This Kay Scarpetta novel was a bit more interesting than some of the others I’ve read lately. Couples are murdered, no one knows by who. Unlike many of Cornwell’s other books, you literally have little or no idea whodunit until the very last pages. The novel is slightly outdated and you think to yourself “Gee a few cell phones would have taken care of a lot of this...” but the story is sharp, the characters are their usual selves and the mystery is fairly interesting of not totally absorbing.
This book was, to the best of my knowledge, Donald Barthelme’s only book for children. It is also the last one of his books that I got to read in book form since it has been out of print since forever and damned near impossible to find a copy of. I tracked this one down vial inter-library loan so I got to revel in the weird layouts, colors and font faces and sizes, more commonplace now but positively wacky in 1971.
The story, such as it is, concerns a girl who wakes up one day and finds a little Chinese house in her back yard. She enters it and meets a djinn who shows her around the place. When I read the story to some fourth graders a few years back, it sparked a lively discussion about the three wish problem and was it or was it not fair to wish for more wishes. In any case, the book is illustrated in Barthelme style with the characters played by old engravings that he found who knows where. The layout is playful and interesting and the story is lively. It is one of the world’s great sadnesses that this book is so hard to find and is not required reading for children everywhere.
Crichton theoretically wrote this book under an assumed name the year I was born and I wasn’t aware of it until it turned up in my super-teeny library when I was looking for a paperback to bring on the trip. It’s a medical mystery with a large cast of characters that takes place in Boston. The main character is a doctor whose colleague is arrested for a botched abortion he didn’t commit.This was pre Roe v. Wade and this was a serious offense, especially in super-Catholic Boston. The protagonist tries to clear his friend before he goes on trial for the abortion and subsequent death of the woman involved, which will surely ruin his career if not wind him up in jail. There’s a cast of likely suspects, and a lot of medical clues and trivia. It’s no Andromeda Strain, but it’s definitely an improvement over standard trade paperback mysteries.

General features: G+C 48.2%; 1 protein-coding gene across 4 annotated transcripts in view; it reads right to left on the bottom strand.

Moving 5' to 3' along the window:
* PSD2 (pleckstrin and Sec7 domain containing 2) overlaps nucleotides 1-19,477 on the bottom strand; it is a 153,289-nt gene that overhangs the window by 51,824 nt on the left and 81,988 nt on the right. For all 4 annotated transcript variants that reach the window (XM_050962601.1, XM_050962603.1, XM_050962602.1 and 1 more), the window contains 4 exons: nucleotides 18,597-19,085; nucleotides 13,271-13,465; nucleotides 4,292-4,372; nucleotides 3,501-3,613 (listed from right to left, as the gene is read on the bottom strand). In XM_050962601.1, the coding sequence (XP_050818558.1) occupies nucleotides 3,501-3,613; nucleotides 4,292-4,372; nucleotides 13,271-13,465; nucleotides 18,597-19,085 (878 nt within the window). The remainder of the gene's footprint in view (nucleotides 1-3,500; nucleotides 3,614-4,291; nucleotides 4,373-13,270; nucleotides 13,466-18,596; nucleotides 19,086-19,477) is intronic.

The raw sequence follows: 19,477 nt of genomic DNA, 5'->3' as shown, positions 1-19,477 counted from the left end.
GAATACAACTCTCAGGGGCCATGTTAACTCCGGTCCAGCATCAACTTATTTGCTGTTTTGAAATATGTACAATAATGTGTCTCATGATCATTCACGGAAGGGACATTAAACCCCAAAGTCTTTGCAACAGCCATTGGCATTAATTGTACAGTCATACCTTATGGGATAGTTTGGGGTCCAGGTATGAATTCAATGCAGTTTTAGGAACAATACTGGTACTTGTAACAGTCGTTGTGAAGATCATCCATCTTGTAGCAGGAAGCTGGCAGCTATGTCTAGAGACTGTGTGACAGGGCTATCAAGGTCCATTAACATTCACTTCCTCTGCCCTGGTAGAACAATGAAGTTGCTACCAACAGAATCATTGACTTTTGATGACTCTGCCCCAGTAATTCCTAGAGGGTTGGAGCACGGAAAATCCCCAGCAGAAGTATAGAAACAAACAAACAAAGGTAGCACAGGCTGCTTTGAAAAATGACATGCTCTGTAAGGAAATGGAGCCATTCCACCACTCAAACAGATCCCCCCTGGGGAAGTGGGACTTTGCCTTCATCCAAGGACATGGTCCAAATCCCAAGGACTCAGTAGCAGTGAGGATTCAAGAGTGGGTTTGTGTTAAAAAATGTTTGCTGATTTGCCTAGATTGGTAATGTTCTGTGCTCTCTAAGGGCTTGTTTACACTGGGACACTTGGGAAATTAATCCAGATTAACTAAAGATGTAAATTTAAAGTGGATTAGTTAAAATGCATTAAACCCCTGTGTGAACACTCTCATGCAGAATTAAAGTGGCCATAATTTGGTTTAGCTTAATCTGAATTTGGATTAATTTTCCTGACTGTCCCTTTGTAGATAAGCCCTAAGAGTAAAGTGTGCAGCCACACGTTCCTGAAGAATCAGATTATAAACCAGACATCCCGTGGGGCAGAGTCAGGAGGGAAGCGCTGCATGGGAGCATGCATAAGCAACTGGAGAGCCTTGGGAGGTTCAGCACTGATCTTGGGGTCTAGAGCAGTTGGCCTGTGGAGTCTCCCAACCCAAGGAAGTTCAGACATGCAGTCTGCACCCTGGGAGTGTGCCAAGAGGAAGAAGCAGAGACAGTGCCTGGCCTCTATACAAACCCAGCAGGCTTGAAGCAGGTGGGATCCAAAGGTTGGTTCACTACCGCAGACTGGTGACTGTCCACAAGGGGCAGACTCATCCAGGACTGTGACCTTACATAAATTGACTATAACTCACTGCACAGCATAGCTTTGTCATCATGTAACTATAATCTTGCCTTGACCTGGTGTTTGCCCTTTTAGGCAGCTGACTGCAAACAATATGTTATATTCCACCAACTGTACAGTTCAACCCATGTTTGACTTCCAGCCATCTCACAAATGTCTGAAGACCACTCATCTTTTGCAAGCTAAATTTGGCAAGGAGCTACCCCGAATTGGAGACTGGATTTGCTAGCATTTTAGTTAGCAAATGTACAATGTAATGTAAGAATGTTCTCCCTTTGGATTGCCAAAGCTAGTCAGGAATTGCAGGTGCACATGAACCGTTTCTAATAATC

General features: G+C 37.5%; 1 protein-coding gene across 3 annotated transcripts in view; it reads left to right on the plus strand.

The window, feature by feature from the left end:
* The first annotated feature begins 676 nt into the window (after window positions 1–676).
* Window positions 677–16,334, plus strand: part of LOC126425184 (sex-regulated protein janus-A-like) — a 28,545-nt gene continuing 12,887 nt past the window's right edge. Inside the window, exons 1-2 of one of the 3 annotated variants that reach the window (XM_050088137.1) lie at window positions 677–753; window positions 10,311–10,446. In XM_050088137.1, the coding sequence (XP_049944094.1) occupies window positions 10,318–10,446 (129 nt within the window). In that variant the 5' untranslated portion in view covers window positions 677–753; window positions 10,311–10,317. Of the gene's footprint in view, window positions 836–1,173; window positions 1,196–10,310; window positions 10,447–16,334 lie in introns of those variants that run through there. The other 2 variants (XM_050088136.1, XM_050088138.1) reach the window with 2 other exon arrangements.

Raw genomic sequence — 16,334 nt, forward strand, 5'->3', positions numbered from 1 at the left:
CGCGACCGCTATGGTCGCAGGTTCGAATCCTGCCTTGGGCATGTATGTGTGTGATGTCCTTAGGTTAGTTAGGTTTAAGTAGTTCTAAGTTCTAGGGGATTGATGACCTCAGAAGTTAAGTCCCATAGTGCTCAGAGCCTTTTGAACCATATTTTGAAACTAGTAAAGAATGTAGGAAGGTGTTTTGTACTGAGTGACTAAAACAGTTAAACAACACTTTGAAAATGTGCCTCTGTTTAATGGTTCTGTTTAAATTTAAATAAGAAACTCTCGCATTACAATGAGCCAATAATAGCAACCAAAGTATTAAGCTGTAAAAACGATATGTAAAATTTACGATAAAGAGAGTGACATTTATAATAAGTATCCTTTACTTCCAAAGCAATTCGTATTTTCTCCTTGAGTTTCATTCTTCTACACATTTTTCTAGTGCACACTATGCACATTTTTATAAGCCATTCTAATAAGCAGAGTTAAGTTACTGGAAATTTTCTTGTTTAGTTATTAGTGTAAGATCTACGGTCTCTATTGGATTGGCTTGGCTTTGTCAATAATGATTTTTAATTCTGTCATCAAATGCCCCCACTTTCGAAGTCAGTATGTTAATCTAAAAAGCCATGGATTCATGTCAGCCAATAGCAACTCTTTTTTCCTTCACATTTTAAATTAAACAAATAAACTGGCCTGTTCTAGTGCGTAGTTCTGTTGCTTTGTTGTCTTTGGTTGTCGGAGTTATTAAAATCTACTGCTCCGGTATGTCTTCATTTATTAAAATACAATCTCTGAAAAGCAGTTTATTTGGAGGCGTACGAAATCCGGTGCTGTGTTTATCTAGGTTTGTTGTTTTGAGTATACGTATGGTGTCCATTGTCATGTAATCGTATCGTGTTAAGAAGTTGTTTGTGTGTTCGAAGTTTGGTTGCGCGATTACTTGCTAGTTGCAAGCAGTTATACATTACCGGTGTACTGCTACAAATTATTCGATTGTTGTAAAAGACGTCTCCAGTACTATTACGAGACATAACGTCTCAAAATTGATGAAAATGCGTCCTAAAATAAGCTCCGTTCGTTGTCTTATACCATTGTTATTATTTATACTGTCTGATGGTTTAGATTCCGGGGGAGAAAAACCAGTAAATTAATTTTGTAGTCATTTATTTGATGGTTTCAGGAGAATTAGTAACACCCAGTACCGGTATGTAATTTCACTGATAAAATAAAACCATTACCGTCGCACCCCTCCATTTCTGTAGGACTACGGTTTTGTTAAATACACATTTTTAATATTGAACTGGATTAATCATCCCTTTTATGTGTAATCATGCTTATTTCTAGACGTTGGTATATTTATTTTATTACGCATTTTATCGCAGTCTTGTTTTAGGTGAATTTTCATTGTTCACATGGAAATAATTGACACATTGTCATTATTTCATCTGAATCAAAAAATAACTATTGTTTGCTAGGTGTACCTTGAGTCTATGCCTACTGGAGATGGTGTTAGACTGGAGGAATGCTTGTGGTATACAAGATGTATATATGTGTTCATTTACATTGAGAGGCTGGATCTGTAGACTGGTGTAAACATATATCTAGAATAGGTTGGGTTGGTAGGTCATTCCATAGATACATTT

Hiaasen got a write up in Smithsonian magazine basically calling him some sort of an ecomystery writer intent on saving Florida from itself, so I picked up this book at my library. My library seems to have almost all of Hiaasen’s novels which means he must be really popular with the 60-90 year old set who mostly use the library. While Hiaasen is pretty amusing, and it was easy to tease out his personal opinions from the sort of Everglades romp that this book turns into, I just didn’t really like it. I think there’s something crass about “light” murder mysteries and his insistence on having many of the soon-to-be-murdered victims engage in some witty repartee with their killers just made my blood run cold. His other characters are likable and he’s a great writer, but I find the humor-mystery genre to really not be my cup of tea.
You’d never think there would be a subgenre as specific as religious spy thrillers, or possibly “men of the cloth with guns” but this book follow the time-honored tradition of books like Eco’s Name of the Rose and more popular novels by David Morrell. It also has an intriguing code aspect and a very alluring history aspect. Plus, even more tantalizingly, it includes a very short preface entitled fact which lets you know that a large amount of detail in the book is, in fact, true.
In retrospect, an interesting thing about the story in this book -- which covers topics such as the templars, the Holy grail, the fate of Mary Magdalene and the status of Victor Hugo among other things -- is that the entire central plot of the book takes place over less than 24 hours, starting from the moment the museum curator is shot to the final resolution the next afternoon. Additionally despite the fact that the book is chock full of historical tidbits, it doesn’t feel heavy. The raw facts never overshadow the central characters and the plot moves ahead speedily. Though the book only took a day to read, I could understand what all the fuss was about and I will now return it to the amazingly overlong hold queue at my public library.
Another completely fine book in the Kay Scarpetta series. A bit gorey, a bit mysterious, not super challenging, good forensics. I like these books for travel reading but I honestly can’t remember a thing about them once I’ve put them down, including how to differentiate one from the other. This mystery has Temple Grandin, superevilman, as the central character.